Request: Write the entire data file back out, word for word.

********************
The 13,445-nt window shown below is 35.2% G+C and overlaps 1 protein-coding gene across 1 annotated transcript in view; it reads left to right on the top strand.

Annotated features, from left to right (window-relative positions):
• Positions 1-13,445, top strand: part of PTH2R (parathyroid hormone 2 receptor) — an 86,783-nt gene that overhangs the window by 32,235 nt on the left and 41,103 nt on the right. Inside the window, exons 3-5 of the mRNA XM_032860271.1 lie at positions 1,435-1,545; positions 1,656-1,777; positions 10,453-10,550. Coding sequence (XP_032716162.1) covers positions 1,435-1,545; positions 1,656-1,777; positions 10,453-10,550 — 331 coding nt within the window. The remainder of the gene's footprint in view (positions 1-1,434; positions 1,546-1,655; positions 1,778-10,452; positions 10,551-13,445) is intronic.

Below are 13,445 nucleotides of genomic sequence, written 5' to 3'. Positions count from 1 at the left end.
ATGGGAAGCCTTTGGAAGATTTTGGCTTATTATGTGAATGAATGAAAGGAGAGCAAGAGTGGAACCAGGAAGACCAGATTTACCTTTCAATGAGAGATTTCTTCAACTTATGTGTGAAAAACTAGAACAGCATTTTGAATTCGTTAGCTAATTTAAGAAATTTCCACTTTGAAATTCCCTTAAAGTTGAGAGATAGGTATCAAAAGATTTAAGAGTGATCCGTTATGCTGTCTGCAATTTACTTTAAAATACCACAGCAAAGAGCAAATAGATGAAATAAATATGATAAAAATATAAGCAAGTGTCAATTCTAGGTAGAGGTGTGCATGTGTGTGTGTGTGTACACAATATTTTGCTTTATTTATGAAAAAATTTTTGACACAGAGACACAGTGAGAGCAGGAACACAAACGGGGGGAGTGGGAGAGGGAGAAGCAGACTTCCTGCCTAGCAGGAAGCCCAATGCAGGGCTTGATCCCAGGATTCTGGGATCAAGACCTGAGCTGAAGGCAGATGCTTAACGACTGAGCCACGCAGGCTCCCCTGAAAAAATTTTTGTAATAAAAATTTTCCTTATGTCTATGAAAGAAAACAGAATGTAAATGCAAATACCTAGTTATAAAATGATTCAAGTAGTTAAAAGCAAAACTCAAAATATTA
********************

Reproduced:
The 13,445-nt window shown below is 35.2% G+C and overlaps 1 protein-coding gene across 1 annotated transcript in view; it reads left to right on the top strand.

Annotated features, from left to right (window-relative positions):
• Positions 1-13,445, top strand: part of PTH2R (parathyroid hormone 2 receptor) — an 86,783-nt gene that overhangs the window by 32,235 nt on the left and 41,103 nt on the right. Inside the window, exons 3-5 of the mRNA XM_032860271.1 lie at positions 1,435-1,545; positions 1,656-1,777; positions 10,453-10,550. Coding sequence (XP_032716162.1) covers positions 1,435-1,545; positions 1,656-1,777; positions 10,453-10,550 — 331 coding nt within the window. The remainder of the gene's footprint in view (positions 1-1,434; positions 1,546-1,655; positions 1,778-10,452; positions 10,551-13,445) is intronic.

Below are 13,445 nucleotides of genomic sequence, written 5' to 3'. Positions count from 1 at the left end.
ATGGGAAGCCTTTGGAAGATTTTGGCTTATTATGTGAATGAATGAAAGGAGAGCAAGAGTGGAACCAGGAAGACCAGATTTACCTTTCAATGAGAGATTTCTTCAACTTATGTGTGAAAAACTAGAACAGCATTTTGAATTCGTTAGCTAATTTAAGAAATTTCCACTTTGAAATTCCCTTAAAGTTGAGAGATAGGTATCAAAAGATTTAAGAGTGATCCGTTATGCTGTCTGCAATTTACTTTAAAATACCACAGCAAAGAGCAAATAGATGAAATAAATATGATAAAAATATAAGCAAGTGTCAATTCTAGGTAGAGGTGTGCATGTGTGTGTGTGTGTACACAATATTTTGCTTTATTTATGAAAAAATTTTTGACACAGAGACACAGTGAGAGCAGGAACACAAACGGGGGGAGTGGGAGAGGGAGAAGCAGACTTCCTGCCTAGCAGGAAGCCCAATGCAGGGCTTGATCCCAGGATTCTGGGATCAAGACCTGAGCTGAAGGCAGATGCTTAACGACTGAGCCACGCAGGCTCCCCTGAAAAAATTTTTGTAATAAAAATTTTCCTTATGTCTATGAAAGAAAACAGAATGTAAATGCAAATACCTAGTTATAAAATGATTCAAGTAGTTAAAAGCAAAACTCAAAATATTA